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Trump, Yiannopoulos and Berkeley

President Trump – whose latest exploits include using a prayer breakfast to discuss Celebrity Apprentice ratings, cutting white supremacism from a counter-extremism programme and lashing out at that well known enemy of the free world, Malcom Turnbull – has now moved his sights to U. C. Berkeley. Even by Trumpian standards it’s hard to see how the University can be blamed for its conduct over the cancelled speech by alt-right leaning provocateur Milo Yiannopoulos.

Yiannopoulos was invited to speak by Berkeley College Republicans.  The University’s response seemed perfectly reasonable, particularly in a US context:

“While we realize that the presence of certain speakers is likely to upset some members of our campus community, University policy, principles of intellectual and academic freedom, and the U.S. Constitution require that students and faculty members retain the right to invite individuals onto campus to participate,” Mogulof said in an email.

However yesterday events took a dramatic turn. 150 masked activists descended on Berkeley and engaged in violent demonstrations against Yiannopoulos. A fire was started and several people seem to have been assaulted. Rocks and molotov cocktails were thrown and windows were broken.  Here you can see a woman being attacked with pepper spray. Faced with this alarming situation, the university authorities decided they couldn’t allow the speech to go ahead.  Substantial preparations had been made in order to provide adequate security for this event, but the threat to people’s safety meant that the UC Police Department felt it had no choice but to evacuate Yiannopoulos. The university strongly condemned the violent methods of protestors:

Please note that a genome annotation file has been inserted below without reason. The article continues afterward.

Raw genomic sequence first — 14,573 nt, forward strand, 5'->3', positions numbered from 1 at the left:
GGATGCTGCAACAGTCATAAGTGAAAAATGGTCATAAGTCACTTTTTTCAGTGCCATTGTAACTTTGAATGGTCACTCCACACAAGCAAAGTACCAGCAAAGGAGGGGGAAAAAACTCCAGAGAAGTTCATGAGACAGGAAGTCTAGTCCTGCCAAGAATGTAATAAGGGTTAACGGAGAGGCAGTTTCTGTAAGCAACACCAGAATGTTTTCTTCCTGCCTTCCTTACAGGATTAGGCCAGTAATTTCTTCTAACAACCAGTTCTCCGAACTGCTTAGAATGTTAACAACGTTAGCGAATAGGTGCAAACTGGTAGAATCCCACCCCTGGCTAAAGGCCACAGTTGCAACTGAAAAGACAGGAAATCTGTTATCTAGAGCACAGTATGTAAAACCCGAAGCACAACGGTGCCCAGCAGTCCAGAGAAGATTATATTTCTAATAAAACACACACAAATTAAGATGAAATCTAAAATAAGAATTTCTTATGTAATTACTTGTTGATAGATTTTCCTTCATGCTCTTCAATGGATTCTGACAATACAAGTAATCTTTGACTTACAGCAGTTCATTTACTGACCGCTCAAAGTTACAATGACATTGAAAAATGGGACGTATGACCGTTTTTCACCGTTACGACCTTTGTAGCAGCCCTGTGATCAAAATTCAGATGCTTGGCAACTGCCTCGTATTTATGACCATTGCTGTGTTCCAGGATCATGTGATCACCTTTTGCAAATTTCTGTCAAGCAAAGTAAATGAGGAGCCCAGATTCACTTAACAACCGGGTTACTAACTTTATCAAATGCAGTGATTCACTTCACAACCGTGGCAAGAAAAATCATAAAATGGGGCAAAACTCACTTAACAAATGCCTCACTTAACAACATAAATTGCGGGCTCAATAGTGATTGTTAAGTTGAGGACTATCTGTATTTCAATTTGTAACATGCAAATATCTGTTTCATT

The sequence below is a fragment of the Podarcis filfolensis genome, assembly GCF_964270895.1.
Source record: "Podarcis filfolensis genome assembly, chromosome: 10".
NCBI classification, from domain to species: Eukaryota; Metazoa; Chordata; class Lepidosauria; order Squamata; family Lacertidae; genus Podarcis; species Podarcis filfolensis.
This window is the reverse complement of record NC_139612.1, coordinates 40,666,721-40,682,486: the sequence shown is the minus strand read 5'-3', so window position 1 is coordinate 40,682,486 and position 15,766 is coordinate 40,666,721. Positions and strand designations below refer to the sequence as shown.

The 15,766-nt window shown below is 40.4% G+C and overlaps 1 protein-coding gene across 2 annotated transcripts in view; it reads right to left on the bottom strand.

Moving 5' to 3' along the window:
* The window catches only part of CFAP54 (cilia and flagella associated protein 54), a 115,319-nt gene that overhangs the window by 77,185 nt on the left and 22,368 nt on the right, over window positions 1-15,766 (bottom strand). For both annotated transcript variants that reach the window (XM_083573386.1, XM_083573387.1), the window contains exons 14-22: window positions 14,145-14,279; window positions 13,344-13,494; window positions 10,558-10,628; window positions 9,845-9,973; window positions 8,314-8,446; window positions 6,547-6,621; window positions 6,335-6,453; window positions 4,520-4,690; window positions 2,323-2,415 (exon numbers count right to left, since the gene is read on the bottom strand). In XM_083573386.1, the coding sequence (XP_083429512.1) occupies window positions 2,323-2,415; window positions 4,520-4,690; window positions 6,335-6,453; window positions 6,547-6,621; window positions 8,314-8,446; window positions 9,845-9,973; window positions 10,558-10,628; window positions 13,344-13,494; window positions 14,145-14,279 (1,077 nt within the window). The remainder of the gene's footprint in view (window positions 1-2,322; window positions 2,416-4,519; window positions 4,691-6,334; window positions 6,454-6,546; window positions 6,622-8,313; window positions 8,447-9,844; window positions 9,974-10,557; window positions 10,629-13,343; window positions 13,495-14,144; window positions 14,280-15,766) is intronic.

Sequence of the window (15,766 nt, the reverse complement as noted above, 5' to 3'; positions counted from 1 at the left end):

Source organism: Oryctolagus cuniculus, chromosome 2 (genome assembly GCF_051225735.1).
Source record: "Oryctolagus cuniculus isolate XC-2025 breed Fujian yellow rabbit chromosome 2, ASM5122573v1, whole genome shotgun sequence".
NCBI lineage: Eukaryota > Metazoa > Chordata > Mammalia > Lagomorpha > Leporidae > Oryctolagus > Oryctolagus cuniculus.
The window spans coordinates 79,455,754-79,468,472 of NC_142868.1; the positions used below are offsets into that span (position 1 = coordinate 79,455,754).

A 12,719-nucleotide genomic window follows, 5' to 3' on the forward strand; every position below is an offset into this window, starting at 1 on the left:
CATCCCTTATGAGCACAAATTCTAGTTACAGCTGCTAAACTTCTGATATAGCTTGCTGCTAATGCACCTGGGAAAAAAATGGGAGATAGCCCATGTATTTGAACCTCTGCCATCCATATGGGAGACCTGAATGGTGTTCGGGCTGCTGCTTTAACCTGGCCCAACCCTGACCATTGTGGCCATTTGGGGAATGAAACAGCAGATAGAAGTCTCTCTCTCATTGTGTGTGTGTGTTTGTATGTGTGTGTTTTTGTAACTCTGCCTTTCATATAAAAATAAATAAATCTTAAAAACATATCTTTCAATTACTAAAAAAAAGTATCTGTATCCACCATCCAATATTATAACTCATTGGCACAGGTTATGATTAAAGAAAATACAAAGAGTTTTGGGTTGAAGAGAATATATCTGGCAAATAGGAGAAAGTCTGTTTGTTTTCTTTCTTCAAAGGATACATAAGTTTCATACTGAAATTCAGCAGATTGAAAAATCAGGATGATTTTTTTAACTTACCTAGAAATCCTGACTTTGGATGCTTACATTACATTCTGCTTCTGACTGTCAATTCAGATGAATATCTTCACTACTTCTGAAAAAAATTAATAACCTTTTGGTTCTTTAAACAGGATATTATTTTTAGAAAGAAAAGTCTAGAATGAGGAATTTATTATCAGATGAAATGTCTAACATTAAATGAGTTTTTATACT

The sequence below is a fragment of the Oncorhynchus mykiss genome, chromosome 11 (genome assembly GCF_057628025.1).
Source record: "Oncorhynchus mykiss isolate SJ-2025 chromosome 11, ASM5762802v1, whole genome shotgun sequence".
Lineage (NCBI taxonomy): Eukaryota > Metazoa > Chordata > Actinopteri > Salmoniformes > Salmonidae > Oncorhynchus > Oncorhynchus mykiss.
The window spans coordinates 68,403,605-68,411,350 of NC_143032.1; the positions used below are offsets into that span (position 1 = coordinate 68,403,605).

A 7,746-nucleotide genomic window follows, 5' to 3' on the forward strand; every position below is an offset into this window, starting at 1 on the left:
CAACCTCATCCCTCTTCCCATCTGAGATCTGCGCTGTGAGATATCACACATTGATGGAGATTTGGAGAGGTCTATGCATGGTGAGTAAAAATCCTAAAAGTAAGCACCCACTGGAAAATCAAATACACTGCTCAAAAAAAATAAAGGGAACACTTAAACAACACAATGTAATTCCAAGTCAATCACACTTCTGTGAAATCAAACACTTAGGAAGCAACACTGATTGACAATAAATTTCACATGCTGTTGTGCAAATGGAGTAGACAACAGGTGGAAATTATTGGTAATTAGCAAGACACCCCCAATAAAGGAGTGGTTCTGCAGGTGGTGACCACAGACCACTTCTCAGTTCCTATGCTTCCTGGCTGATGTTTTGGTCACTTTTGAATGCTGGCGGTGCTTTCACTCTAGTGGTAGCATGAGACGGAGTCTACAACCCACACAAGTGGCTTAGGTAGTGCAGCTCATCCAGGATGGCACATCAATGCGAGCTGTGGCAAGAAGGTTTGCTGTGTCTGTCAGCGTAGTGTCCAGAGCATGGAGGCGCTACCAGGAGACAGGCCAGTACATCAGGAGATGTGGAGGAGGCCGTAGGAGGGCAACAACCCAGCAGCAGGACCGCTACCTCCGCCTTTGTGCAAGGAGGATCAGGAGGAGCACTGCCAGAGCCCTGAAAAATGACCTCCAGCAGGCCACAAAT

“We condemn in the strongest possible terms the violence and unlawful behavior that was on display and deeply regret that those tactics will now overshadow the efforts to engage in legitimate and lawful protest against the performer’s presence and perspectives,” UC Berkeley said in a statement.

Trump’s response was to threaten to pull UC Berkeley’s funding (Edit: he doesn’t have the power to do this).

It’s quite wrong to say that U. C. Berkeley tried to limit free speech – instead it seems to have tried its best to promote it.  It’s even more wrong – it’s bizarre – to claim that the university practiced violence.